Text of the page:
He was an artist and a scientist all at once, with confidence to match. And that worked at first, but as the days wore on and the losses mounted, the Mets needed a change. So on the same day that he dismissed manager Willie Randolph, Mets general manager Omar Minaya also cut ties with Peterson and first-base coach Tom Nieto.
"I certainly didn't sign with the Mets to be here," Warthen said. "I didn't think this was going to happen. My respect for Rick Peterson is above all. I don't think anybody works any harder, prepares any better, and Willie's the same way. I am surprised."
His experience fits the job description. Warthen has been a pitching coach for the Tigers, Padres and Mariners, and most recently filled the same role for Triple-A New Orleans. Then, late on Monday night, Minaya offered him a job to replace a close friend.
"We just needed to make a change," Minaya said. "I thought one move was not going to be enough."
Warthen first met Peterson in 1978, back when the two were Minor League teammates in the Pirates' system. They remained friends over the next three decades, while each forged a name for himself in the coaching community.
Peterson's name grew bigger during the first part of this decade, when he helped develop Oakland's "Big Three" of Tim Hudson, Mark Mulder and Barry Zito. That work, more than anything, earned him a job with the Mets -- where he remained until Tuesday.
And in New York, too, he earned praise. Combining some unorthodox techniques -- blind bullpen sessions, to name just one -- with an emphasis on psychology, Peterson helped Tom Glavine reinvent his style at the end of his career, and he helped John Maine transform from a middling prospect into a potential ace. But he struggled with other pitchers, remaining unable to solve Oliver Perez's puzzling inconsistency, and taking heat after reportedly proclaiming that he could "fix" Victor Zambrano in 10 minutes.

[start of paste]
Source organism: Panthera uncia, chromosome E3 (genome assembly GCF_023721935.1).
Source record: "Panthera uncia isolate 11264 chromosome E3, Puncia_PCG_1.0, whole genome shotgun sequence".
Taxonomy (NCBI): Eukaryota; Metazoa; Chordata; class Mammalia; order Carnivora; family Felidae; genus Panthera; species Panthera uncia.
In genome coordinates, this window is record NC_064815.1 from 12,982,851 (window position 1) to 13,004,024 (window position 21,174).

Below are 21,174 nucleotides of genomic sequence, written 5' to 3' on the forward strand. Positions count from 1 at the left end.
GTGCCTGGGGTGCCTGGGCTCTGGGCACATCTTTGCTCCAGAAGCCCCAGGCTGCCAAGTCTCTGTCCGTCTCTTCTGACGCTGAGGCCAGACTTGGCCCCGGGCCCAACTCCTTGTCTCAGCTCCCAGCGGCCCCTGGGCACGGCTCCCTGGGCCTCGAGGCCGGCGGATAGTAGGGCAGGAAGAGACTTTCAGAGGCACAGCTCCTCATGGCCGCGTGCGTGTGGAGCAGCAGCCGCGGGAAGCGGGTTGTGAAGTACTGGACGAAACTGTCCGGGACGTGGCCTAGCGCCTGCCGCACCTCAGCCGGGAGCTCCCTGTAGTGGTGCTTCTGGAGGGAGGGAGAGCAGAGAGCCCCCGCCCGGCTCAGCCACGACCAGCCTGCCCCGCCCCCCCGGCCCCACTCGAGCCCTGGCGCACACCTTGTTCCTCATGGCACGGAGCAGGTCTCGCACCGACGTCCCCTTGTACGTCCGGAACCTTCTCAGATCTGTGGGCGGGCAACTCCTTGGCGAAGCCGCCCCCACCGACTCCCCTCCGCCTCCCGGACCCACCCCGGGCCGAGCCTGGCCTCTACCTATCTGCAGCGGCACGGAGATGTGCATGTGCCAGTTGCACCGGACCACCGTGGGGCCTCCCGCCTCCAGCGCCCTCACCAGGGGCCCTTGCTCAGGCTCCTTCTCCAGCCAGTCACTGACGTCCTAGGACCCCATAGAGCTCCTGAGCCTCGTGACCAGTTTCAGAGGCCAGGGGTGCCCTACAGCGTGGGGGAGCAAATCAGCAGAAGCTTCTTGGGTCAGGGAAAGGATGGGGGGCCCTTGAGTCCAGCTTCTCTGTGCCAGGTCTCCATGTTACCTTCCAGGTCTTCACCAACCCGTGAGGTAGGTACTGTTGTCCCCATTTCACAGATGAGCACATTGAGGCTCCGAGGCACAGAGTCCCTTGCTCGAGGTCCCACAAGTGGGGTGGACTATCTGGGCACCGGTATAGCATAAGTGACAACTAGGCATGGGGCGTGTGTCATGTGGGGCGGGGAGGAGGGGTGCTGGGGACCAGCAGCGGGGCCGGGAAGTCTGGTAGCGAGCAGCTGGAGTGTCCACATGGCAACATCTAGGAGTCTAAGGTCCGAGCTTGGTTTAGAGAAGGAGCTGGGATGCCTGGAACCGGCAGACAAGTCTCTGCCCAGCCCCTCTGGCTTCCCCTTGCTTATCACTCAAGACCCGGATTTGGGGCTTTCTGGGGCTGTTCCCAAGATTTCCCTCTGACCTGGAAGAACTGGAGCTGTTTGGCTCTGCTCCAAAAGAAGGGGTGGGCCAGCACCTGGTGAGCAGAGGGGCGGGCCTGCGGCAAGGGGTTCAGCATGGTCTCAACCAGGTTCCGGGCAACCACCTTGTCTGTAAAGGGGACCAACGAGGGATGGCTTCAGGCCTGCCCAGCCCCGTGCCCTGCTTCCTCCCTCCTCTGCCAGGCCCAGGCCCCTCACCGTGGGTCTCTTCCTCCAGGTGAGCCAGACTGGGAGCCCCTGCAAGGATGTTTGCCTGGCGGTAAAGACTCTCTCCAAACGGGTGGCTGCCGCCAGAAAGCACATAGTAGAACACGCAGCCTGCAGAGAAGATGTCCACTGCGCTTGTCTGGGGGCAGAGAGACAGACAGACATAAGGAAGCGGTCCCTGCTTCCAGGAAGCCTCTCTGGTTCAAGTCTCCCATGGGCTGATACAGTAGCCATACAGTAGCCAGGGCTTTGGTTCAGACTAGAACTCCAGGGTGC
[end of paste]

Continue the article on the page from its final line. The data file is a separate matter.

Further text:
The Mets traded their top pitching prospect, Scott Kazmir, for Zambrano, and Peterson couldn't back up his boast.
So now, years after that trade, Peterson is gone. His methods have been replaced by those of Warthen, who claims he isn't as "meticulous" as his predecessor. Warthen believes in pitching to contact, in stretching out both starters and relievers and in embracing manager Jerry Manuel's philosophy of defining strict bullpen roles.
More importantly, the new kid in the clubhouse believes in hinging his success on those around him.
"There's a plethora of information among all the coaches here," Warthen said. "They've got a great deal of information for me, and I want to use it all. I learned that a long time ago."
Some philosophies will change among that group now that Randolph is gone, and others won't. Manuel promoted longtime friend Sandy Alomar to bench coach following Tuesday's round of dismissals, plugging Ken Oberkfell in as the new first-base coach and Luis Aguayo as the third-base coach. The ideas will surely flow.
"Sandy and I have been good friends for along time," Manuel said. "Where he is now in his career, he can sit next to me and kind of give me that wisdom and insight on the game that I can appreciate."
And that's just the idea.
Warthen, for one, has already gone to work, overseeing Maine's bullpen session on Tuesday -- "I love this guy's arm," he said -- and scheming of ways to improve his rotation. He wants to stretch out Maine and Mike Pelfrey even further, to use his relievers for more than an inning each and to encourage Martinez to keep working with Perez.
"I've heard that Pedro has been in his ear a little bit," Warthen said. "If that works, let's go. I don't have an ego that way."
Perez has the skill, Warthen said, if not the confidence. Same with Pelfrey. Same with Maine. Warthen believes that he can help all three of them.
"And with guys like Santana and Pedro," he said, "if they need a cup of coffee, I'm going to be there."